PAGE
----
N ew Haven is a city you can walk across in an afternoon. Benches are part of that journey.
Best benches in town? Maybe the rough stone ones built into the exterior wall of the Yale Art Gallery. Maybe the ones along Long Wharf, on that winding path that leads down along the docks, reeds and rushes to Vietnam Veterans Memorial Park. Or how about the ones at the base of East Rock?
Pity the solitary bench on Brewery Street near the main New Haven Post Office. It once provided a much-needed resting place on a walk from downtown to the waterfront, and is now dwarfed by the IKEA building, which offers seating choices by the hundreds.
When the fountain was built around the flagpole on New Haven Green, classy cement benches came with it, and suddenly a brown-bag urban professional lunch scene grew in a spot that previously was just another step in the grass. Those benches are just yards from some well-situated sitting places at the Chapel/Church edge of the Green, near that older fountain that horses used to drink from.
New Haven Green was already well known for its benches before the flagpole ones came in, thanks to the homeless population which used the old wood-and-metal models spread around the Green for beds. Those benches were sectioned off some time ago with central dividers that discouraged horizontal lounging, but some folks still use them for that purpose. Meanwhile, the city has over the years improved access to its homeless shelters, and charitable programs such as the interfaith Abraham’s Tent organization help those without homes sleep on gentler surfaces.
The association between benches and the homeless population, particularly in wintertime, was the basis of an important book published in 2000: As I Sat on the Green: Living Without a Home in New Haven, edited by acclaimed short story writer Alice Mattison, human services worker Patricia Benedict and Lezley TwoBears of the South Central Behavioral Health Network. The book, which featured a snow-covered bench on its cover, was divided into three sections: interviews with and writing by the homeless; essays by caregivers describing how society at large was facing homelessness issues; and “Survival Tips,” such as, “Ask what laws exist that are directed toward people who are homeless, so you don’t get yourself in trouble. For instance, in Seattle it’s against the law to sit down.”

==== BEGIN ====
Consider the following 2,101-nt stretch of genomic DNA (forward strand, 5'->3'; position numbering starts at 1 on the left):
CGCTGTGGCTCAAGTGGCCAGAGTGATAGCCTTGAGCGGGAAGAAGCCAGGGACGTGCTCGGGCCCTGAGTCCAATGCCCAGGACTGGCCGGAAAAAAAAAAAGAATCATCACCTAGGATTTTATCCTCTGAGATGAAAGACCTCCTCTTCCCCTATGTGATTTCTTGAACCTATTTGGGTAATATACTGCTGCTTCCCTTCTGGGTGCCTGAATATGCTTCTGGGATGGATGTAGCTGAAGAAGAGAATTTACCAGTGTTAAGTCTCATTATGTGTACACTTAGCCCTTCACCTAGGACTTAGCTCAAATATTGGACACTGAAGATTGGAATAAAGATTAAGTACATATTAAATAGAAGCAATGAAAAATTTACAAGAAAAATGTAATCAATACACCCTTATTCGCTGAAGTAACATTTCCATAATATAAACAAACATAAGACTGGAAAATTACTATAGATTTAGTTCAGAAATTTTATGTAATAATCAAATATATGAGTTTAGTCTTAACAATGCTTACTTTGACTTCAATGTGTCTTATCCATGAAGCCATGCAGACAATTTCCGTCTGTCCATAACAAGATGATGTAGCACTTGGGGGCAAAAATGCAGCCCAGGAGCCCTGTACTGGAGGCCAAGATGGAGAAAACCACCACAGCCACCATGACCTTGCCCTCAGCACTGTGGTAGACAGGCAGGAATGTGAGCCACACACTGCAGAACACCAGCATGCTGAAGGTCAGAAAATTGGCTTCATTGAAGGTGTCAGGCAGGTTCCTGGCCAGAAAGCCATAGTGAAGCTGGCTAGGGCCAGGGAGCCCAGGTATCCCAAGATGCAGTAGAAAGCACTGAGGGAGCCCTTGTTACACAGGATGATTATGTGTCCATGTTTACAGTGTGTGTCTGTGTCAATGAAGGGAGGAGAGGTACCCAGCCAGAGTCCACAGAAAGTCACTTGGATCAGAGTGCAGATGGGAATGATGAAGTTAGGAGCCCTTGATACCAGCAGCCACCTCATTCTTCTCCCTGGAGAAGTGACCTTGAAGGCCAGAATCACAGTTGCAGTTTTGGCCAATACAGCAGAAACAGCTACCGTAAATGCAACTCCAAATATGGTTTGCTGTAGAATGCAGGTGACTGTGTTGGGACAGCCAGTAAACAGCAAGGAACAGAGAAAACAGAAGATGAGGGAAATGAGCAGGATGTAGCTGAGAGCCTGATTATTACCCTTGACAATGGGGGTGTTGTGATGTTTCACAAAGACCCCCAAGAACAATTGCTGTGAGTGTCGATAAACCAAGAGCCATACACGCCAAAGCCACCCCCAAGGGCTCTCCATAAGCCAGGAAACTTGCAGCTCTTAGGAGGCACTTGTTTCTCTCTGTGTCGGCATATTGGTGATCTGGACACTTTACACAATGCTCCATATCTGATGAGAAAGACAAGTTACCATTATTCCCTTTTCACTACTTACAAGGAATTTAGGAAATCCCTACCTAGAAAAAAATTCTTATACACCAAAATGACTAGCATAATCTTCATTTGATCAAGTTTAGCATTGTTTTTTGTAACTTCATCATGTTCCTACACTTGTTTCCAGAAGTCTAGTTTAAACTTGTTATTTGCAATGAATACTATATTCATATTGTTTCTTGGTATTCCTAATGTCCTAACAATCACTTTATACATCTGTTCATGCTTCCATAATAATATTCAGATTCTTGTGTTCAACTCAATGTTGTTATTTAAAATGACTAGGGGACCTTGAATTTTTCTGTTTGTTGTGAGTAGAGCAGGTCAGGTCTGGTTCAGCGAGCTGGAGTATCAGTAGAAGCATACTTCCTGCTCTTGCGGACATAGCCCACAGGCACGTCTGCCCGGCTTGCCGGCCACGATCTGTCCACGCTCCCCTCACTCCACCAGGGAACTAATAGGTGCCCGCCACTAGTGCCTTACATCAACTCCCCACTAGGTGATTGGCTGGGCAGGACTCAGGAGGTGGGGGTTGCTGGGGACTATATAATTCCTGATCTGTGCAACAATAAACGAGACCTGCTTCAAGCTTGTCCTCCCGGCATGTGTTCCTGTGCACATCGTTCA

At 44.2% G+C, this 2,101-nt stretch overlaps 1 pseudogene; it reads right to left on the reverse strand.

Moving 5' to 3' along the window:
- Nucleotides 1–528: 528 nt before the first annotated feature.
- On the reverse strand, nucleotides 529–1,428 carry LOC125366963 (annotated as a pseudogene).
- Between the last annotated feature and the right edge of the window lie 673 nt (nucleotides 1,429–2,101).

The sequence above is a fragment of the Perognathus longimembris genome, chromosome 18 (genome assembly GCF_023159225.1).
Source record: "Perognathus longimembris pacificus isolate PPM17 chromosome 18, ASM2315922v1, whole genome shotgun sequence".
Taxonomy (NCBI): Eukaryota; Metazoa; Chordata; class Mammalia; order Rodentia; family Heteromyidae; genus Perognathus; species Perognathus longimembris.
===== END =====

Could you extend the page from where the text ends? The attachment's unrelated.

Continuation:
As I Sat on the Green was turned into a theater piece by students at the Educational Center for the Arts. It wasn’t the only bench-themed play in New Haven history; Robert Galinsky wrote the short play 20 Minutes on a Bench, fictionalizing conversations he’d overheard. Some noteworthy literary figures were regular New Haven bench-sitters: Yale Humanities professor Harold Bloom; South African playwright Athol Fugard, who premiered several of his plays at Yale Rep and Long Wharf; Vanity Fair columnist Dominick Dunne, who was spotted not just on a bench on the Green but numerous times on those dark wooden benches at Union Station.
Stores have been named for benches: the boutique Group W Bench on Chapel Street, of course, which places a bench outside the shop during business hours for passersby to relax on. There was also City Bench, one of the temporary businesses supported by Project Storefronts, which sold “furniture from the urban forest.” Chairigami (originally on York Street, now on Chapel) sells benches fashioned from cardboard. One of those Chairigami benches was purchased by Zack Beatty of the SeeClickFix city-improvement coordinators. It was placed near the corner of Chapel and State to be enjoyed by the many people who wait there for a bus.
Those who sit on city benches near the bus stop at the corner of Chapel and Orange streets are a captive audience for the public art displays erected by Artspace in the vacant lot-gallery space simply known as The Lot. Some of The Lot artists have brought in their own benches as part of their artworks, or supplemented the existing benches with creature comforts like a cupboard-sized lending library. One project in 2011 involved high-schoolers in the Artspace apprenticeship program creating benches out of found objects, building protective trellises above them.
Benches provide spiritual shelter as well as sedentary comfort. There’s a special respect due to the dearly departed at local cemeteries who’ve chosen to make benches a part of their memorial plots. It’s a pleasant way to welcome strangers even though you’re dead. Grove Street, Evergreen, Miskan Israel… all have benches somewhere to sit and reflect.
When local urban beautification groups advocate for wider walkways around new developments such as the Route 34 Downtown Crossing project, they’re talking about sidewalks, but the idea might as well be benches—being outside of cars, finding a place to stop and admire parts of the city which deserve to be admired.
The best benches in New Haven? The ones that are where you need them to be, in the city where you need to be.
Written and photographed by Christopher Arnott.